I define the style and direction of my work based on the client’s wishes. I always listen to the client! Regardless of whether they want a classic, modern, futuristic or military-style vessel, it is all about creating the right proportions and selecting the right surface treatments and details. I tend to maintain a specific focus on the proportions of the vessel because if you don't get that right, everything else will look wrong. How did the Katana concept come about?
I have always had a passion for yacht design, and for smaller vessels. For many years, I had been working on designs as part of a team. So I wanted to have the opportunity to design a boat - all by myself - from start to finish - and for it to be one that I would have for myself if I could ever afford it!
The basic idea was to create a 50-metre yacht with a striking appearance that has great hydrodynamics and has a practical user-friendly layout. I wanted to develop something that was a combination of a rugged explorer and a stylish, sleek yacht that would turn heads in the harbour.What made you incorporate a Japanese influence into the concept?
I have always been fascinated by Japanese culture and history. Particularly their attention to details, the beauty and perfection of their craftsmanship, the advanced technology represented by robotics, computer games and manga comics.
The inspiration for the exterior design profile comes from the Japanese Katana sword, which you can see the profile of through the main character line in the hull. The Katana blade is famous for its exceptional strength, beauty, sharpness and effectiveness and these are the elements that I wanted to incorporate into my design. What do you think are the standout features of Katana? What makes her unique?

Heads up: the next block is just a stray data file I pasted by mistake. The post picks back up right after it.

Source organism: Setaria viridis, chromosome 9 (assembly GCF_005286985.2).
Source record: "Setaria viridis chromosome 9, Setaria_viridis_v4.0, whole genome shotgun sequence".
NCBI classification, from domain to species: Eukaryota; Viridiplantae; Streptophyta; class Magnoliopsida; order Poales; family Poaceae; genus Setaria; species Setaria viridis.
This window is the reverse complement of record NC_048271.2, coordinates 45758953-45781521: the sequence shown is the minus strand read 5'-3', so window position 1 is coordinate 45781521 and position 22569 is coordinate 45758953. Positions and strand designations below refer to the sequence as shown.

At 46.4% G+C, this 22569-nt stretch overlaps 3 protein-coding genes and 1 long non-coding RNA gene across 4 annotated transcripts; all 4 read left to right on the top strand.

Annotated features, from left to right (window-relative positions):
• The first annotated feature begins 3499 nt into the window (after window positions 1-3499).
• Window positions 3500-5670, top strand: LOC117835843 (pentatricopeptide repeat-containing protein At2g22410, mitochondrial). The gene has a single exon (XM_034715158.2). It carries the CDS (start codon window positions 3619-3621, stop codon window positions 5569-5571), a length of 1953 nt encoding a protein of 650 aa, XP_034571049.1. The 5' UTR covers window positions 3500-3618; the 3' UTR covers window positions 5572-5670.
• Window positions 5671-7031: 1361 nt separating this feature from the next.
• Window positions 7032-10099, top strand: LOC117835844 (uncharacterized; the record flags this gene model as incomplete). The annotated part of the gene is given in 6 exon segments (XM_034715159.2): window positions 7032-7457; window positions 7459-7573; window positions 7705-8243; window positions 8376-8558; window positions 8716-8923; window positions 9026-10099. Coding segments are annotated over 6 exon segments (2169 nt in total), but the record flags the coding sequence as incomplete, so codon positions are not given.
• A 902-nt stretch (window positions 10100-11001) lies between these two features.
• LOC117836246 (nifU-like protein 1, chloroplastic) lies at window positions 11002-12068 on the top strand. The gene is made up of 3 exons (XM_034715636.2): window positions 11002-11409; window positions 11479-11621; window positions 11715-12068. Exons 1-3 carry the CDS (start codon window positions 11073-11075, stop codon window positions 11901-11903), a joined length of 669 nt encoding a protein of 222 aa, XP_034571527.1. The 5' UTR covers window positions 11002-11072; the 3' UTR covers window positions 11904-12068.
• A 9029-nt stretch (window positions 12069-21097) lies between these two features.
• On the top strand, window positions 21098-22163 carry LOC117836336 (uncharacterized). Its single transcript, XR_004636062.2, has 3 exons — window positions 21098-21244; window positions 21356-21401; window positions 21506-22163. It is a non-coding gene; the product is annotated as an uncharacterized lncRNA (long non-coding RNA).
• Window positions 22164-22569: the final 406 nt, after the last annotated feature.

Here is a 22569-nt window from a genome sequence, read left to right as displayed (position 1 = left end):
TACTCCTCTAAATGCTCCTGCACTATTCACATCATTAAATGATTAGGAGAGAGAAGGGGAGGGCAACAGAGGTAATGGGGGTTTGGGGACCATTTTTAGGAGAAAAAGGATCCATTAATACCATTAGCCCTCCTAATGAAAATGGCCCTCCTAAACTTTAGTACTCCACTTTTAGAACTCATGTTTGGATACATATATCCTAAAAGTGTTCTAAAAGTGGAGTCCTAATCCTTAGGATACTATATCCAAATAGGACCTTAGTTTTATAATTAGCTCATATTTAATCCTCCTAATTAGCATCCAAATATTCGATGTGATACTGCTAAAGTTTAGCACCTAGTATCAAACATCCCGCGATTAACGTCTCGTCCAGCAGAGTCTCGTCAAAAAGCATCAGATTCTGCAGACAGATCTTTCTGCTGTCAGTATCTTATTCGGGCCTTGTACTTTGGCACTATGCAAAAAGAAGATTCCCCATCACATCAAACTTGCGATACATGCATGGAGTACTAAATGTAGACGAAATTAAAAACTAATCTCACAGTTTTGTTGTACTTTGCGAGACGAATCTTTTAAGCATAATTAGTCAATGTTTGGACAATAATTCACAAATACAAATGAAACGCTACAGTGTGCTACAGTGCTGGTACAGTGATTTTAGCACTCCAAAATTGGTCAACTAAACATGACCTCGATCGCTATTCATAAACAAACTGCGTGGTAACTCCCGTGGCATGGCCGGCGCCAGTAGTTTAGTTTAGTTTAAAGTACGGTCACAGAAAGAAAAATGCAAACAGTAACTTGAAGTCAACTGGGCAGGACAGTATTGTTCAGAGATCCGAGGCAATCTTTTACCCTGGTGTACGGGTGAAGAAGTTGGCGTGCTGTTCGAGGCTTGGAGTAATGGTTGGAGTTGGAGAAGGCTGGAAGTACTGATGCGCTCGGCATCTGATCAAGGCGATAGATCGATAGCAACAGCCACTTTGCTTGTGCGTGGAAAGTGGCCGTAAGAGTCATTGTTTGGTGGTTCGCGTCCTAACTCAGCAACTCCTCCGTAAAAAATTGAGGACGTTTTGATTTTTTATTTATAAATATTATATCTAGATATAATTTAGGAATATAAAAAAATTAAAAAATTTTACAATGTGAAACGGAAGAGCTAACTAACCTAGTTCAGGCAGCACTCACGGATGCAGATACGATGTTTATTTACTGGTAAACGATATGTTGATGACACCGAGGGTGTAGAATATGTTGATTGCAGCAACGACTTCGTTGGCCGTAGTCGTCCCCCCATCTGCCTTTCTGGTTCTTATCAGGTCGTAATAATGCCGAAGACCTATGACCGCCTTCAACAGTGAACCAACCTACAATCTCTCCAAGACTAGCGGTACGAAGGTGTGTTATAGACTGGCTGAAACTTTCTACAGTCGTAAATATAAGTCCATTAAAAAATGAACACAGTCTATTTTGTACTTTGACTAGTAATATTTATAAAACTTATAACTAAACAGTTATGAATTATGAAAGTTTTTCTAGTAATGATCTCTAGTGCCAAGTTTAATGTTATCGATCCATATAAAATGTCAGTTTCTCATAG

The most prominent feature would be the hull and the shape of the bow. With a reverse flair at the top, the X-bow is, in my opinion, a very effective hydrodynamic solution. This gives the yacht longer hull lines at the water level, which improves fuel economy and is also perfect for cutting through rough seas without receiving large amounts of green sea on the foredeck. I would describe the design as having a strong focus on highly taut lines, optimal proportions and strong graphical elements.
Another prominent feature found aft on the lower deck, is the spacious gym, watersports and diving area with direct access - via some sliding doors - to the swim platform which also features a transformer. This space is perfect for scuba diving and watersport activities!How would you describe the perfect owner for the Katana concept?
I believe the ideal owner would be someone who wants a boat that has a practical layout, and can handle rough seas thanks to its explorer yacht capabilities. In addition, someone who wants a sleek, modern and dynamic design that would certainly stand out in the marina.
To make an enquiry about Katana, or to find out more about Jonas Aabel and the Aabel Works design studio, contact the company directly via the information found below.
T: +47 98851020